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Gym Bag 101
Building a Better Gym Bag, One Animal at a Time
I get a lot of questions about what equipment is required to begin a health and fitness transformation. Besides access to a gym and healthy food, one old-school bodybuilding essential that’s often overlooked is a well stocked gym bag. While the items I’ll cover will help maximize your weightlifting success, it’s not a deal breaker if you’re missing some of them. Although you should get them when you have a chance, as they will improve your experience and make each trip to the gym more convenient. Some of these items are provided in many facilities, but if you’re anything like me, you’ll sleep better knowing you won’t have to share with fellow gym apes after they sweat on everything (thanks Silverback). Also, most gyms will not provide all of these items. So, what makes a fully optimized gym bag?
Get a good gym bag before anything else. Brand and type matter less than finding one that can hold everything you need. I use a traditional duffle bag, as it’s convenient to carry and can hold a lot. Backpacks also work great, especially the ones with a loop for your weightlifting belt. I stay away from drawstring bags, because they are usually too small to hold everything I need.
You absolutely must have something to track your lifts with. This accounting ledger is how you grow via progressive overload and get stronger over time. You will use your logbook to track sets, reps, and weight for every exercise, every trip to the gym. You’ll then work to improve those numbers, essentially gamifying the process, working to beat your previous “high score.” I use a specialized workout logbook, but pen and paper or phone notes will work (or even a spreadsheet for the turbos). The key is having a consistent system for tracking progress over time.
I use a belt for stability on all of my heavy lifts. On deadlift, squat, and overhead press, you’ll immediately notice the support provided by the pressure on your core, which helps maintain better posture during lifts and can allow you to move more weight. It also keeps you from hyperextending your lower back, which can be a concern with heavy overhead presses.
If you’re triggered by this recommendation, feel free to stop reading. When lifting for muscle growth, your grip should not be the reason you end a set: mechanical muscle failure needs to end each set for consistent muscle growth. Wrist straps can minimize this common weak-link so you can maximize your physiological development. I personally use wrist straps on every pull exercise. (I’ll be deep-diving into muscle failure driving growth in next week’s newsletter).
A set of resistance bands is a versatile addition to your bag that can improve many aspects of your program. You can add bands to certain movements to reduce the effects of gravity, like with assisted pull-ups or dips. Advanced lifters can take advantage of linear variable resistance (LVR) by adding bands to the top of movements like bench press, so the load resistance increases with range of motion. Bands also work well for warmups and movement prep, to prime your body for the day’s routine.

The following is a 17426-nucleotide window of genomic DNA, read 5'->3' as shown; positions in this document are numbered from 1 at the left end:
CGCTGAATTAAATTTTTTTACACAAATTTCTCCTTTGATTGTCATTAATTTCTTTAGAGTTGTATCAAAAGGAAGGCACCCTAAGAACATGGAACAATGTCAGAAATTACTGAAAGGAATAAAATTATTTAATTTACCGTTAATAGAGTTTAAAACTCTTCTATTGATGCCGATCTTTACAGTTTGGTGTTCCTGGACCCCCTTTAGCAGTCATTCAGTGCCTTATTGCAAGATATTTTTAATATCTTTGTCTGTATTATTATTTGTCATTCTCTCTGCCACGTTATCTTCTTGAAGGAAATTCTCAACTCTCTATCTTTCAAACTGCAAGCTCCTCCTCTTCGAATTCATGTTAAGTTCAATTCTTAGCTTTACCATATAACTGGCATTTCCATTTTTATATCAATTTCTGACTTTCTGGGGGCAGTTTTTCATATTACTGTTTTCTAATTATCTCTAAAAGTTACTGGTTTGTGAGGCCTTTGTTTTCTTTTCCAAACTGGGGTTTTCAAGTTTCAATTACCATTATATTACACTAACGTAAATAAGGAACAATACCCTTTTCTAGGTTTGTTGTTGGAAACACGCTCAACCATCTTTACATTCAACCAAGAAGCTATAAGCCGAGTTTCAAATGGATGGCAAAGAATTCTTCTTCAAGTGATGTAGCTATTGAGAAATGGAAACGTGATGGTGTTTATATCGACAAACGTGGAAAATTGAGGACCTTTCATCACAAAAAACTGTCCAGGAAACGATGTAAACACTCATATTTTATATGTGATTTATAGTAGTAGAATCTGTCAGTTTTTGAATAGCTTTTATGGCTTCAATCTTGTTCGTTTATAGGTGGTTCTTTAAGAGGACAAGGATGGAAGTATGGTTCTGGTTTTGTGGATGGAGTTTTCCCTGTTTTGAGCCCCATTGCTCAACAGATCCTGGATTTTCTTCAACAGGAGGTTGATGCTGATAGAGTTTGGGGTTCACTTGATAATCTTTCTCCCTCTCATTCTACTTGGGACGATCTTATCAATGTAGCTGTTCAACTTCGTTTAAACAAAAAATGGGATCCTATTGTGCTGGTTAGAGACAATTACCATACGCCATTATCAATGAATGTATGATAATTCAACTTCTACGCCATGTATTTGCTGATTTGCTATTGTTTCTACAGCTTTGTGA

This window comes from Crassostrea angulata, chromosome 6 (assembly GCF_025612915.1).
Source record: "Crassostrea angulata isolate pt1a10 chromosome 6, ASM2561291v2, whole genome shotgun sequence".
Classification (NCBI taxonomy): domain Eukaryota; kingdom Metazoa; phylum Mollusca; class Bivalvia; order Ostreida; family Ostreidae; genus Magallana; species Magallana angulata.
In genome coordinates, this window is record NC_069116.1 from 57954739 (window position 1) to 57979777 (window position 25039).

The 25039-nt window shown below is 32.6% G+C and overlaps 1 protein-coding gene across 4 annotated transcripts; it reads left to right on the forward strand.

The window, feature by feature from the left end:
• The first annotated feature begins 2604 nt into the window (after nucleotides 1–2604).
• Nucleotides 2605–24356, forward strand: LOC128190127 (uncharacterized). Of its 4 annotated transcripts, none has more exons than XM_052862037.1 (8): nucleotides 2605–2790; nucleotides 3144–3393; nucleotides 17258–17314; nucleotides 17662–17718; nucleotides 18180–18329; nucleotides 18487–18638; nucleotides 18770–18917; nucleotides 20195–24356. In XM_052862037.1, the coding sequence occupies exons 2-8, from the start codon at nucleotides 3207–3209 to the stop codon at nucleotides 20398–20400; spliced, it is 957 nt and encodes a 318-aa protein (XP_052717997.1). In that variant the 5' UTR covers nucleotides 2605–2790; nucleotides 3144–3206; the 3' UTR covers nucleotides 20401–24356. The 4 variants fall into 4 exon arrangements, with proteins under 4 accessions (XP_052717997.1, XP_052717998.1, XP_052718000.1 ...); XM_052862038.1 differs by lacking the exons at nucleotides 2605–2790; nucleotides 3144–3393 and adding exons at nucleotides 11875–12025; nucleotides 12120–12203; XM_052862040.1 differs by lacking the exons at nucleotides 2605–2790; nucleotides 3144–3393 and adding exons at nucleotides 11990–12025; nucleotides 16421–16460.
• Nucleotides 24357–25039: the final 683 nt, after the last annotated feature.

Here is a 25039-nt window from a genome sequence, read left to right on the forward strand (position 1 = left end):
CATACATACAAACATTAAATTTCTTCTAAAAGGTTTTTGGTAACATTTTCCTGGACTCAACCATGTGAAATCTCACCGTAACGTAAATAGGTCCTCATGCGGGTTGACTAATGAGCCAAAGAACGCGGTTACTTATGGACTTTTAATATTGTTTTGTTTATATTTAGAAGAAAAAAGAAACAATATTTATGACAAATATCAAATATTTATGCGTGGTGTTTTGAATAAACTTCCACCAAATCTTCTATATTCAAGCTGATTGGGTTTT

Wrist cuffs are great for cable movements, as they take your hands and wrists out of the equation, forcing the targeted muscle(s) to move the weight. I absolutely love them for cable lateral raises, as they almost completely isolate the shoulders.
Please don’t wear running shoes to workout. Not only will you look like a dork, but you could cause inadvertent joint/tendon issues. You’re welcome to run in them. But if you’re serious about pumping iron, get a solid, flat bottom shoe, like Chucks, Vans, NoBulls, or Nike Metcons. Another option is weightlifting shoes, which many people swear by, especially if they have ankle mobility issues. Personally, I think Converse Chuck Taylors are perfect lifting shoes.
As you spend more time being active, you’ll discover increasingly specialized essentials that optimize your time at the gym. I like to keep a spare towel, shower flip flops, and a toiletries/shaving kit in my gym bag or car, just in case. In the same vein, spare outfits for lifting and life stashed in a gym bag or vehicle can give you options if plans change unexpectedly. Who knows who you might cross paths with while getting healthy: many relationships start in the gym, from friendships or romances to lifelong business partnerships. It pays to be prepared.
This guide is just a start in terms of equipment you’ll want to acquire to optimize your results in the gym. You do not need these items to get fit, but oh man will they help! I approach fitness like everything else in my life: as a professional. So when it comes to gear, I do my best to set myself up for success. All of these items will make your progress more efficient.
My beginner programs and Jungle Gym Hacks will always remain free on this Substack. I really believe it’s important to get as many people as possible moving down a path toward improving their health and fitness. To bring you more value and knowledge, I will also be offering a premium tier subscription to guide your fitness journey. For $5 a month or $50 a year, you will have access to advanced fitness programs, weekly LIVE Q&A sessions, plus the Strong as an Ox weekly newsletter that will build overtime into a comprehensive fitness and bodybuilding encyclopedia/masterclass.
Premium subscribers are also encouraged to participate in monthly fitness challenges — winners will earn bitcorns/efferium for their feats of strength and athleticism.